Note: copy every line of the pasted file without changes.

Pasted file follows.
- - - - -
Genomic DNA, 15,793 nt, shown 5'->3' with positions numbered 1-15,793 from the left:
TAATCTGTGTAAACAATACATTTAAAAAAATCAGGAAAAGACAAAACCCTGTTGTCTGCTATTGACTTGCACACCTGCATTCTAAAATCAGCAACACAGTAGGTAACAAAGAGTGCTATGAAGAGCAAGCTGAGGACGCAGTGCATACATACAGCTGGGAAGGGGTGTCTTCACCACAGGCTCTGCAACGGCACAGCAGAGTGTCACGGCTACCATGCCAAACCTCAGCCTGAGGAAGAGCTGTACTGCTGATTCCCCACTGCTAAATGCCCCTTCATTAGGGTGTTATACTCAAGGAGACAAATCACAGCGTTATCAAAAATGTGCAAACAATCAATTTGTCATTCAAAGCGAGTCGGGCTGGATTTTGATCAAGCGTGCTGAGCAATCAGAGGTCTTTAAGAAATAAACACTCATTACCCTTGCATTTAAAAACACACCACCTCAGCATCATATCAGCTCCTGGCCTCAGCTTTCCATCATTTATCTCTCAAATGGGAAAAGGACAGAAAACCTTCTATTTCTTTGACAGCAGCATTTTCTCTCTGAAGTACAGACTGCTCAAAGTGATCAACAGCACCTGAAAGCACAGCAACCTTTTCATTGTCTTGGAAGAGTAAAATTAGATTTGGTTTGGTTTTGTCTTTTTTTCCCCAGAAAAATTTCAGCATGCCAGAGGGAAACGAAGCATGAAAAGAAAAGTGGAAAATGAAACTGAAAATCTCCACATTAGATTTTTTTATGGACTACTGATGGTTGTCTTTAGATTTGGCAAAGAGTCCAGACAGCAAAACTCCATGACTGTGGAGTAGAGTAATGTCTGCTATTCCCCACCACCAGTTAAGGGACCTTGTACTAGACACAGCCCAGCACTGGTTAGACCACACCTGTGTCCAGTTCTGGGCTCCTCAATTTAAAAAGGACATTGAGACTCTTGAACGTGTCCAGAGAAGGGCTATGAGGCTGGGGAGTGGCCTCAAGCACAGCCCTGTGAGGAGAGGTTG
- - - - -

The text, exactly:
Genomic DNA, 15,793 nt, shown 5'->3' with positions numbered 1-15,793 from the left:
TAATCTGTGTAAACAATACATTTAAAAAAATCAGGAAAAGACAAAACCCTGTTGTCTGCTATTGACTTGCACACCTGCATTCTAAAATCAGCAACACAGTAGGTAACAAAGAGTGCTATGAAGAGCAAGCTGAGGACGCAGTGCATACATACAGCTGGGAAGGGGTGTCTTCACCACAGGCTCTGCAACGGCACAGCAGAGTGTCACGGCTACCATGCCAAACCTCAGCCTGAGGAAGAGCTGTACTGCTGATTCCCCACTGCTAAATGCCCCTTCATTAGGGTGTTATACTCAAGGAGACAAATCACAGCGTTATCAAAAATGTGCAAACAATCAATTTGTCATTCAAAGCGAGTCGGGCTGGATTTTGATCAAGCGTGCTGAGCAATCAGAGGTCTTTAAGAAATAAACACTCATTACCCTTGCATTTAAAAACACACCACCTCAGCATCATATCAGCTCCTGGCCTCAGCTTTCCATCATTTATCTCTCAAATGGGAAAAGGACAGAAAACCTTCTATTTCTTTGACAGCAGCATTTTCTCTCTGAAGTACAGACTGCTCAAAGTGATCAACAGCACCTGAAAGCACAGCAACCTTTTCATTGTCTTGGAAGAGTAAAATTAGATTTGGTTTGGTTTTGTCTTTTTTTCCCCAGAAAAATTTCAGCATGCCAGAGGGAAACGAAGCATGAAAAGAAAAGTGGAAAATGAAACTGAAAATCTCCACATTAGATTTTTTTATGGACTACTGATGGTTGTCTTTAGATTTGGCAAAGAGTCCAGACAGCAAAACTCCATGACTGTGGAGTAGAGTAATGTCTGCTATTCCCCACCACCAGTTAAGGGACCTTGTACTAGACACAGCCCAGCACTGGTTAGACCACACCTGTGTCCAGTTCTGGGCTCCTCAATTTAAAAAGGACATTGAGACTCTTGAACGTGTCCAGAGAAGGGCTATGAGGCTGGGGAGTGGCCTCAAGCACAGCCCTGTGAGGAGAGGTTG